Sleeping Outdoors on Rise… Health Benefits of Fresh Air Rest

When the interior designer Greg Baudoin and his partner, Greg Campbell, a floral designer, purchased and renovated a lake house in Snow Lake Shores, Miss., they expected to use it as a weekend retreat.

Covid changed that, allowing them to break away from their primary residence in Memphis, which is about an hour away, and spend the bulk of their time at the two-bedroom cabin with a 16-foot by 16-foot screened-in sleeping porch that they use as their main bedroom.

“We added casement windows with screens so that it could be a four-season porch and we could enjoy it all year long,” said Mr. Baudoin, 57. They insulated the area as well, but sometimes rely on heat from the living room’s wood burning stove for extra warmth when temperatures dip.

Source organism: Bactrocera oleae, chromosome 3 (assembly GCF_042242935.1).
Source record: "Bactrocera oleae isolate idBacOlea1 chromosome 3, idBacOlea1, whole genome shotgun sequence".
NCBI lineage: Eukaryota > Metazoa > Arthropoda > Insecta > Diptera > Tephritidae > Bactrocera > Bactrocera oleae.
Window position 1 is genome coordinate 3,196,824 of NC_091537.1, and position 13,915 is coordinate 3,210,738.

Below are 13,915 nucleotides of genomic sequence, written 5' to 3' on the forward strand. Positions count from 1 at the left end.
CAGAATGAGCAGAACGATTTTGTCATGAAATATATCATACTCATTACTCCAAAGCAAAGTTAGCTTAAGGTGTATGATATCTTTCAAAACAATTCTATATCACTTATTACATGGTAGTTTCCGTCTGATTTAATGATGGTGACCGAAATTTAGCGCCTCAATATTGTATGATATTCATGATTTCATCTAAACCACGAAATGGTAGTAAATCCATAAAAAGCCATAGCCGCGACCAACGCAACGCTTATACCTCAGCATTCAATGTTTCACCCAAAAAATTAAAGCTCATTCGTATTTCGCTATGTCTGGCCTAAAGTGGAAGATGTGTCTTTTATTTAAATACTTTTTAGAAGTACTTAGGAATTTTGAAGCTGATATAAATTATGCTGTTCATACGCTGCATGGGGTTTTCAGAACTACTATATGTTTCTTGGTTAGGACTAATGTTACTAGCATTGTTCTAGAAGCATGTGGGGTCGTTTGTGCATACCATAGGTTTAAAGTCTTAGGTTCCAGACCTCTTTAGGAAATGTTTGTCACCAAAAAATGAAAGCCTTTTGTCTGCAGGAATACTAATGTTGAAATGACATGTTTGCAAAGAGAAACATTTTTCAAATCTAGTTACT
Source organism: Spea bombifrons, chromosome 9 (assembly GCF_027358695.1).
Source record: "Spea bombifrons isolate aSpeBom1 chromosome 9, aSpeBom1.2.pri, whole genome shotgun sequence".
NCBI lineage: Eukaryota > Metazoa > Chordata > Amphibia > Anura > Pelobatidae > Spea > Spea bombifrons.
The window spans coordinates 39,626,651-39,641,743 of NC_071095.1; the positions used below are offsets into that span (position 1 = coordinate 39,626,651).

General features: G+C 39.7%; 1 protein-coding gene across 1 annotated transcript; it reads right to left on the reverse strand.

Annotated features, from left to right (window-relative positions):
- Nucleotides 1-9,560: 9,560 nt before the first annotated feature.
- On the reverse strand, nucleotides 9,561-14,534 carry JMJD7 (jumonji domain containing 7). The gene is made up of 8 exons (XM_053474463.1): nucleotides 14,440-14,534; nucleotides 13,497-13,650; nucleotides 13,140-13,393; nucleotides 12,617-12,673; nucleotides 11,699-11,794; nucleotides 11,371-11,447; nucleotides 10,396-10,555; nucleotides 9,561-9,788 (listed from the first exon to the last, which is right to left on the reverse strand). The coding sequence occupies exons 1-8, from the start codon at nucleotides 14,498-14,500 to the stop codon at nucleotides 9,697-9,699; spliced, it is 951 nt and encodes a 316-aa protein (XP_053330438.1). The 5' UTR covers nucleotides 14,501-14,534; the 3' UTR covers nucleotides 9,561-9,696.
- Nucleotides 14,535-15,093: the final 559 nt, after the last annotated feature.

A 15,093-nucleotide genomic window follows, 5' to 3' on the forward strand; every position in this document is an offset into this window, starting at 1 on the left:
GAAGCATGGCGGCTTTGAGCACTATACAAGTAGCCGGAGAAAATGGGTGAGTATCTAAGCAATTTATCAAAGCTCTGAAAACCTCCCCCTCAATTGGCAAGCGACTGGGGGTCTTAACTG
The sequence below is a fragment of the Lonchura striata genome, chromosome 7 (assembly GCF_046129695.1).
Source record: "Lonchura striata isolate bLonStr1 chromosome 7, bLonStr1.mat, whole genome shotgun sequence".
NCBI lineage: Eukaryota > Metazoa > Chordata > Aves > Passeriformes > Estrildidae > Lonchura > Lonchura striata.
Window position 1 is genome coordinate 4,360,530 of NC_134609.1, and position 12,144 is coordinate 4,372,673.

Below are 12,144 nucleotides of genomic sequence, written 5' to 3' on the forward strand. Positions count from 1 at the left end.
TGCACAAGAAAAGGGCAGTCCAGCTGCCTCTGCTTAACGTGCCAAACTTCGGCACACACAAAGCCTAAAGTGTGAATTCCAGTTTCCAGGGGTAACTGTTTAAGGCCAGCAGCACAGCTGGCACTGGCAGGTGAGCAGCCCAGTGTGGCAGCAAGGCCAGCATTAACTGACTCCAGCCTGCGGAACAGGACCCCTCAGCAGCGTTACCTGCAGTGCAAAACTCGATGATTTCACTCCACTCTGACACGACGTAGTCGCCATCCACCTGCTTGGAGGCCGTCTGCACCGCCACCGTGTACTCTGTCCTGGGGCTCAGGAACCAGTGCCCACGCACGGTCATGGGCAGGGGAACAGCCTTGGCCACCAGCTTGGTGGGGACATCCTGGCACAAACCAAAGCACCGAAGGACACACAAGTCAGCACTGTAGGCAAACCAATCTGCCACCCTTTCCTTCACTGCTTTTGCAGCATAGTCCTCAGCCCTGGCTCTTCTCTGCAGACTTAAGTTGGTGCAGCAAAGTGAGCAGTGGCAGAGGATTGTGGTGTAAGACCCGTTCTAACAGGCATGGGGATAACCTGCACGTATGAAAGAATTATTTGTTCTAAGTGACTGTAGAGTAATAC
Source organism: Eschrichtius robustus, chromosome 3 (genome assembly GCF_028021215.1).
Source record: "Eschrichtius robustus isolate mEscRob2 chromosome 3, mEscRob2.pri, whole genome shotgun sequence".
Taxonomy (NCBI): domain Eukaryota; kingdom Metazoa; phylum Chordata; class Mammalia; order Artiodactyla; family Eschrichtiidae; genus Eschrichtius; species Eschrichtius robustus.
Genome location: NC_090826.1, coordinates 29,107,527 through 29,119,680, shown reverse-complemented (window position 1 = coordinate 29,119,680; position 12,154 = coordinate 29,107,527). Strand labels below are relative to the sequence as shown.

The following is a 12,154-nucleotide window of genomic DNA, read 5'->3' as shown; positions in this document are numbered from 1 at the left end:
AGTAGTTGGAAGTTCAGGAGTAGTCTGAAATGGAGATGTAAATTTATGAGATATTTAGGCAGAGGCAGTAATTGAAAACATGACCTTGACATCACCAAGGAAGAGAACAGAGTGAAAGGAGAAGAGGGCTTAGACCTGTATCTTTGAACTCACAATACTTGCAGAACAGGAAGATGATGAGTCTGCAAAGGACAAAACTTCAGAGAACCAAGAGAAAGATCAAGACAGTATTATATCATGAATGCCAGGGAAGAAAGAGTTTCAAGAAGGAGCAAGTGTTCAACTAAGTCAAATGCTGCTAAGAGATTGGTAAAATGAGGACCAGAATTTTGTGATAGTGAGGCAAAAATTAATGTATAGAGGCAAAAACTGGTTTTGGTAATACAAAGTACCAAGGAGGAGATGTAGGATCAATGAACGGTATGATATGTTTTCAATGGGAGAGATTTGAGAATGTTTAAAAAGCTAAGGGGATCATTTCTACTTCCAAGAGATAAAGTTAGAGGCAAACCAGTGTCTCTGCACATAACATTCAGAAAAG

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A spartan sleeping porch this is not. A vintage picnic table stands at the foot of the bed and a family heirloom rocking chair is in the corner of the room, which is filled with a mix of American and French antiques.

There is an entablature of shingles resting on the board and batten siding, forming the interior walls. The ceiling is beadboard painted a traditional sky blue. “The color is a tradition in the South, mostly Deep South where I am from, and has roots in early Creole culture,” Mr. Baudoin said.


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